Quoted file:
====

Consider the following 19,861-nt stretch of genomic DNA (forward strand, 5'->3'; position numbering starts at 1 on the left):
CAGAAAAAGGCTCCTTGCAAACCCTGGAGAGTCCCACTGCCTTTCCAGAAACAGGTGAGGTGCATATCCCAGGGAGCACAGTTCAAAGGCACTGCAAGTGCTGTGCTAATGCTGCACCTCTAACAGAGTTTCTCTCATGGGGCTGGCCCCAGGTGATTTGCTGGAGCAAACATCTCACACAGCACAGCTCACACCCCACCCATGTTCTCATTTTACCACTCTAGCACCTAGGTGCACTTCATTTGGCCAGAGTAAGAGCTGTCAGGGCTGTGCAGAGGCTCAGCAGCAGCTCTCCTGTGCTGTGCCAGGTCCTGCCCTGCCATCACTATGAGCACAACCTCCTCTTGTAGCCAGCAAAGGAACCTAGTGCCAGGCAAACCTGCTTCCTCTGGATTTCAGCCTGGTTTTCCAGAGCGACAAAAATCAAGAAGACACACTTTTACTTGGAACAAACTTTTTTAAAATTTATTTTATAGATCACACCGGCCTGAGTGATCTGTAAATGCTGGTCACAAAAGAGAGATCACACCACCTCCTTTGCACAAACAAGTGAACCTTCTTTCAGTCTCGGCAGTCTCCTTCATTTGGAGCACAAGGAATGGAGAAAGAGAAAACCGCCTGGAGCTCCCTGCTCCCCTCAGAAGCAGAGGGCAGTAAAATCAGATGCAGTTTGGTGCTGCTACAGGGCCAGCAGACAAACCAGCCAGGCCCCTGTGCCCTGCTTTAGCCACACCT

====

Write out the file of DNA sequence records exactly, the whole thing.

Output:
Consider the following 19,861-nt stretch of genomic DNA (forward strand, 5'->3'; position numbering starts at 1 on the left):
CAGAAAAAGGCTCCTTGCAAACCCTGGAGAGTCCCACTGCCTTTCCAGAAACAGGTGAGGTGCATATCCCAGGGAGCACAGTTCAAAGGCACTGCAAGTGCTGTGCTAATGCTGCACCTCTAACAGAGTTTCTCTCATGGGGCTGGCCCCAGGTGATTTGCTGGAGCAAACATCTCACACAGCACAGCTCACACCCCACCCATGTTCTCATTTTACCACTCTAGCACCTAGGTGCACTTCATTTGGCCAGAGTAAGAGCTGTCAGGGCTGTGCAGAGGCTCAGCAGCAGCTCTCCTGTGCTGTGCCAGGTCCTGCCCTGCCATCACTATGAGCACAACCTCCTCTTGTAGCCAGCAAAGGAACCTAGTGCCAGGCAAACCTGCTTCCTCTGGATTTCAGCCTGGTTTTCCAGAGCGACAAAAATCAAGAAGACACACTTTTACTTGGAACAAACTTTTTTAAAATTTATTTTATAGATCACACCGGCCTGAGTGATCTGTAAATGCTGGTCACAAAAGAGAGATCACACCACCTCCTTTGCACAAACAAGTGAACCTTCTTTCAGTCTCGGCAGTCTCCTTCATTTGGAGCACAAGGAATGGAGAAAGAGAAAACCGCCTGGAGCTCCCTGCTCCCCTCAGAAGCAGAGGGCAGTAAAATCAGATGCAGTTTGGTGCTGCTACAGGGCCAGCAGACAAACCAGCCAGGCCCCTGTGCCCTGCTTTAGCCACACCT